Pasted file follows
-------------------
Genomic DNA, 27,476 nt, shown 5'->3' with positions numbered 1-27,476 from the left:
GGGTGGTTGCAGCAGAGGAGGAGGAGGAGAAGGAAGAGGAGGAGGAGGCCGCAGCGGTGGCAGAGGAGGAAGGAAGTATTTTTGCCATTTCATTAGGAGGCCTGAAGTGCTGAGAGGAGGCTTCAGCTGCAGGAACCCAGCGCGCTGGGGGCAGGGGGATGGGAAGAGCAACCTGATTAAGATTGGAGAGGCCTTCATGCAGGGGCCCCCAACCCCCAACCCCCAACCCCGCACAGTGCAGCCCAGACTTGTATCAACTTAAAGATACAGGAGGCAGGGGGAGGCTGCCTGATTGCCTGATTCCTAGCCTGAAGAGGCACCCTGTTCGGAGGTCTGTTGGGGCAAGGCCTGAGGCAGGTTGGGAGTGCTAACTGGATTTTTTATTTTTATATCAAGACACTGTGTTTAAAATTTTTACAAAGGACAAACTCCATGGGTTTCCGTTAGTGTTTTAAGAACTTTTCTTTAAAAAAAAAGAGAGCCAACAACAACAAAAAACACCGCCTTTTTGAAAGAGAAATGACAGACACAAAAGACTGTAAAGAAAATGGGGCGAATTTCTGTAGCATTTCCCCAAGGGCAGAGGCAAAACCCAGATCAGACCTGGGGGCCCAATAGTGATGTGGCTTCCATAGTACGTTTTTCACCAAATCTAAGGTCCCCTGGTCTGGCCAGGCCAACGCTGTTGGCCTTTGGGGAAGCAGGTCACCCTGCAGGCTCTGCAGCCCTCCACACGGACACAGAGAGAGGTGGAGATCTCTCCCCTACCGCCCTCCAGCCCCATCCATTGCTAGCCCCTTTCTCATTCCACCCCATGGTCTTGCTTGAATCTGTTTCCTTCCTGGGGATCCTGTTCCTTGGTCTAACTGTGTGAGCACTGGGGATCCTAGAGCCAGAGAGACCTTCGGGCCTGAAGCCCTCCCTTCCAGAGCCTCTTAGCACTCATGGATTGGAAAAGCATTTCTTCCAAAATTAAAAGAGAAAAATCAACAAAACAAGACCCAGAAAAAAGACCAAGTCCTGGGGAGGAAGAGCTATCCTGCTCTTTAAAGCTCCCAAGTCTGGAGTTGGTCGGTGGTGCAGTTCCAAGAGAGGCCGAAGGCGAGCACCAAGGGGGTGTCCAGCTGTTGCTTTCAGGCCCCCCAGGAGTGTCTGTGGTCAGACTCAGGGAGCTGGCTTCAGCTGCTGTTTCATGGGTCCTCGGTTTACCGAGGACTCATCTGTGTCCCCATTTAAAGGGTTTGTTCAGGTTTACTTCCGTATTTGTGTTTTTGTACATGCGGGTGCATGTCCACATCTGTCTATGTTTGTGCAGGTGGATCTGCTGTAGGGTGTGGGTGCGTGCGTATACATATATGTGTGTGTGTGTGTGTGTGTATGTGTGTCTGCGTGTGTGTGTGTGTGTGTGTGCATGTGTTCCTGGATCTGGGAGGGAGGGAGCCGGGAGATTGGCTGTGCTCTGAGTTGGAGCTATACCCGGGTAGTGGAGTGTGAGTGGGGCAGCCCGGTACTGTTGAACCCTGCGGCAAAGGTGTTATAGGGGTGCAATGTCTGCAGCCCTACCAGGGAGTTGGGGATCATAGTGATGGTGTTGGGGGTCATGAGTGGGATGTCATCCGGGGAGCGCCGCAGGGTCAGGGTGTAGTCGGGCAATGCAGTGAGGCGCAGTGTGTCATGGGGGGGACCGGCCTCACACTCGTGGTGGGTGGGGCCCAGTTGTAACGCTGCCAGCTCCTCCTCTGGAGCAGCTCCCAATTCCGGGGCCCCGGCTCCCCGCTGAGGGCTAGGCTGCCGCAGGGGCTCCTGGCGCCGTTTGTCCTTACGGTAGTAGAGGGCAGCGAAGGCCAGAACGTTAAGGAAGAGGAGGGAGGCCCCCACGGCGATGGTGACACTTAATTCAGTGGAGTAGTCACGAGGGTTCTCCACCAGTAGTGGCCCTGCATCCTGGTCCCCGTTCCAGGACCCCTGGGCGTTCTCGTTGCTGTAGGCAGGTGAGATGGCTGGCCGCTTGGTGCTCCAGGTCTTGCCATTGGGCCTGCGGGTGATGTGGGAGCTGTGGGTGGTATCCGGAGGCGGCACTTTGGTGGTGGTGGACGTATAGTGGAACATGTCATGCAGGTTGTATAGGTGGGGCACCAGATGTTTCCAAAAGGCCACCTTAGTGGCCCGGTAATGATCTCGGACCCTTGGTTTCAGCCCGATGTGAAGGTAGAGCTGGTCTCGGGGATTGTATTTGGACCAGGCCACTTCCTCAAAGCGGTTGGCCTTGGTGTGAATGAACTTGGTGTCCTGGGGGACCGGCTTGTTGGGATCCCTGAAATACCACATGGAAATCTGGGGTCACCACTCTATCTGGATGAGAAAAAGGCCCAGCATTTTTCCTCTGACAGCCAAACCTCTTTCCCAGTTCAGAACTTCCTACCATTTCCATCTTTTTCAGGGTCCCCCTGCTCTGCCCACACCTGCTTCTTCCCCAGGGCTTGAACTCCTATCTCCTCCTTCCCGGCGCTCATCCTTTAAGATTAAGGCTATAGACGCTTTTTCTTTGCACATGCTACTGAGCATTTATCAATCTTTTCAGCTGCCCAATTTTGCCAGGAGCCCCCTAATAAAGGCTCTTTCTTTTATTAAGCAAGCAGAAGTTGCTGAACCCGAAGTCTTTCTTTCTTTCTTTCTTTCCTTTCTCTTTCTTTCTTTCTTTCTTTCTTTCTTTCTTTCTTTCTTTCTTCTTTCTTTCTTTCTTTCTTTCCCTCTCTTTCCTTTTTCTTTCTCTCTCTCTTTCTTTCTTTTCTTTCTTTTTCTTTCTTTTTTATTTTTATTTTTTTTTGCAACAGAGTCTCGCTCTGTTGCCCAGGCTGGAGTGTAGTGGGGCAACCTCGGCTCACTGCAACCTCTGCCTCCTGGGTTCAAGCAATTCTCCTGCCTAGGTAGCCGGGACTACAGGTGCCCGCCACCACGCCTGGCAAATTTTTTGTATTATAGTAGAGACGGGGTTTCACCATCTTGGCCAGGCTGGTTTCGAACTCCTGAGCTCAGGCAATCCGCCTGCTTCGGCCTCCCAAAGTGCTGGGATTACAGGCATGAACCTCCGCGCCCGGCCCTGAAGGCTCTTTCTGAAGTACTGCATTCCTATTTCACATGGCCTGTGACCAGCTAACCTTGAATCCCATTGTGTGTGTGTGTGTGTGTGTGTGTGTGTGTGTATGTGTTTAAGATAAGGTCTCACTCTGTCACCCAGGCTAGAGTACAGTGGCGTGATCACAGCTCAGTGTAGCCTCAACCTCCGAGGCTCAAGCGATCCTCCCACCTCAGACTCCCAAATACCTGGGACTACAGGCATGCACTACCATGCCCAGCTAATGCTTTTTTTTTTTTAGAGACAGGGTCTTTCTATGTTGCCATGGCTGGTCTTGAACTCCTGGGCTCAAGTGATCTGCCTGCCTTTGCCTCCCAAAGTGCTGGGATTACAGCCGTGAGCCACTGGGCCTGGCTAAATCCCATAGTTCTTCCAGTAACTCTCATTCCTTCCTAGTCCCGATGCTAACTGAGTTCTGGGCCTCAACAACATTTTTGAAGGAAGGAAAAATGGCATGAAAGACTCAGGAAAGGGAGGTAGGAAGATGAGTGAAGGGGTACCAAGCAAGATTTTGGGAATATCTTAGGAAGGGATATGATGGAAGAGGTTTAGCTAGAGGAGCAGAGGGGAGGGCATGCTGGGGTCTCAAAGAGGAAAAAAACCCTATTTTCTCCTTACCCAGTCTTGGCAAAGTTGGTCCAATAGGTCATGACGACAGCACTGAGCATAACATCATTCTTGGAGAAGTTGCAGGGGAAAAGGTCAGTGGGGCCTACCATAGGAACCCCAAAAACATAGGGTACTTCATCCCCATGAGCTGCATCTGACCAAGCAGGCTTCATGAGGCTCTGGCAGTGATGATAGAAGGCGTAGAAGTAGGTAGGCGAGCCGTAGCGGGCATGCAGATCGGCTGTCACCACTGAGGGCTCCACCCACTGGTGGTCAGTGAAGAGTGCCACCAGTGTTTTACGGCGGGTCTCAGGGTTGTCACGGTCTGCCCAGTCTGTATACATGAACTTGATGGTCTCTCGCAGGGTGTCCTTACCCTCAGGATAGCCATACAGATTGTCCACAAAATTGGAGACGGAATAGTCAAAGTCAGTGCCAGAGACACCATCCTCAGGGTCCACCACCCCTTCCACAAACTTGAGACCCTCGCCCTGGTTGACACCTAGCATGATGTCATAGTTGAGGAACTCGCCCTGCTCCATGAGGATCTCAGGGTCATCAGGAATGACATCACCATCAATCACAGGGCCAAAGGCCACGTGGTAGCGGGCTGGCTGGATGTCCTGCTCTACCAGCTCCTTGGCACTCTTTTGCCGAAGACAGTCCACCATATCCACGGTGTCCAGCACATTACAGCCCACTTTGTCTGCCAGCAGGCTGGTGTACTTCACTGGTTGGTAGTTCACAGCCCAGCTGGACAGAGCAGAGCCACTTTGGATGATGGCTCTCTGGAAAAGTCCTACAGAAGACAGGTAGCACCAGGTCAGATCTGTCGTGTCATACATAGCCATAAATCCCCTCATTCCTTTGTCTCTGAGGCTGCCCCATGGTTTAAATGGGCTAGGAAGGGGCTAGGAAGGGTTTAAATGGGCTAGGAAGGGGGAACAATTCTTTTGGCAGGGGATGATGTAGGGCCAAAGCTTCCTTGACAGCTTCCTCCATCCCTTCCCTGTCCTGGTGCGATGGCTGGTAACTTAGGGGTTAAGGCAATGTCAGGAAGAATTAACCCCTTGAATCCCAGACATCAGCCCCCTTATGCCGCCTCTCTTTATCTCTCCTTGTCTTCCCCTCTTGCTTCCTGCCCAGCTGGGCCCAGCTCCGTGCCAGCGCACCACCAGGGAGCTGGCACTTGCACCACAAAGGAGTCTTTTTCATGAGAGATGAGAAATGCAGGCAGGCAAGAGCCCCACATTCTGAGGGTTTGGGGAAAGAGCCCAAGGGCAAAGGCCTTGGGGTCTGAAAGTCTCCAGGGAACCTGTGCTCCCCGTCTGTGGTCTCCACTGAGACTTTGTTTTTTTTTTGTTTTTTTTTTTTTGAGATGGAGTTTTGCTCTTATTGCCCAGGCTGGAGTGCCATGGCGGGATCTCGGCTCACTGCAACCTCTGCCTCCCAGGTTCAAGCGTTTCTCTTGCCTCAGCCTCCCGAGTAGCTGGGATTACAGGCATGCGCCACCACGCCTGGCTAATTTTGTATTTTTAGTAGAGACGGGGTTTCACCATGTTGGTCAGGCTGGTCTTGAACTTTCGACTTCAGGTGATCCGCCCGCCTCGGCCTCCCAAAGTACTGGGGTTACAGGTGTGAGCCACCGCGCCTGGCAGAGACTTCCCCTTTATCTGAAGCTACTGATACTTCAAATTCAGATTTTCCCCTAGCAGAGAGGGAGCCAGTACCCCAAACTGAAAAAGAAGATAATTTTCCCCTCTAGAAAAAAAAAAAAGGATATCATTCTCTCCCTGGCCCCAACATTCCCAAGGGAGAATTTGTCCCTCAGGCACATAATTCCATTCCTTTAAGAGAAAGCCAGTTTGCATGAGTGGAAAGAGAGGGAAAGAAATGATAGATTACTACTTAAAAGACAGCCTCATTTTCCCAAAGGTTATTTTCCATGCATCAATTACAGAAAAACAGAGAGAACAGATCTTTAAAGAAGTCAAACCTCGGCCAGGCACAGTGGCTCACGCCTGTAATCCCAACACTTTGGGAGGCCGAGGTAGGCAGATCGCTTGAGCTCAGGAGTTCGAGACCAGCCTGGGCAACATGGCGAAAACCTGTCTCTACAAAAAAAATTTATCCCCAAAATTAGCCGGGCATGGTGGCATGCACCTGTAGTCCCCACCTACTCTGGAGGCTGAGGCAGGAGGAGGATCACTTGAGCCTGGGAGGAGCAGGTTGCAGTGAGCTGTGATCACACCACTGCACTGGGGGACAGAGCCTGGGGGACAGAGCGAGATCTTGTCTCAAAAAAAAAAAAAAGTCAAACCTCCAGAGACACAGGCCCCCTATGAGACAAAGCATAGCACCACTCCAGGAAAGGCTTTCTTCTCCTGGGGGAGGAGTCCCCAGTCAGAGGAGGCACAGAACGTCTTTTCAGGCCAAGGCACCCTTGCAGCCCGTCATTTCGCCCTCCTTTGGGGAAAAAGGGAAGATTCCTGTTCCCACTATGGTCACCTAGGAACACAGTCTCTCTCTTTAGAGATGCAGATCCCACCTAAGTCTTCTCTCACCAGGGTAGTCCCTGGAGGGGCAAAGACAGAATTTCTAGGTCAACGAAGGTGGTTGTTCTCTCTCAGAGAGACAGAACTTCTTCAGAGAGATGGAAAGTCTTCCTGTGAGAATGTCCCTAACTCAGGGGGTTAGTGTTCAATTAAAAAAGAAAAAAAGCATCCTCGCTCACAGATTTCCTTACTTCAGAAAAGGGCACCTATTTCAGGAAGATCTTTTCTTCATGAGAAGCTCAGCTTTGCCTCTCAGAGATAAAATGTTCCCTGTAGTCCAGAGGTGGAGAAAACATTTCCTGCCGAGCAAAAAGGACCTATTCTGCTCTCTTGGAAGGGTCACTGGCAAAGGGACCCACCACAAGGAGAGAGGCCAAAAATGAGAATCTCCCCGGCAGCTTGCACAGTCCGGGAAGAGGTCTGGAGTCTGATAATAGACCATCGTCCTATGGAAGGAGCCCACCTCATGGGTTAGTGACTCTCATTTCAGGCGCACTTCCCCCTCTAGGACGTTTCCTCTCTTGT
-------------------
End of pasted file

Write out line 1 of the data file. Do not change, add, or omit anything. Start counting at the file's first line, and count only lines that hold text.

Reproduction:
Genomic DNA, 27,476 nt, shown 5'->3' with positions numbered 1-27,476 from the left: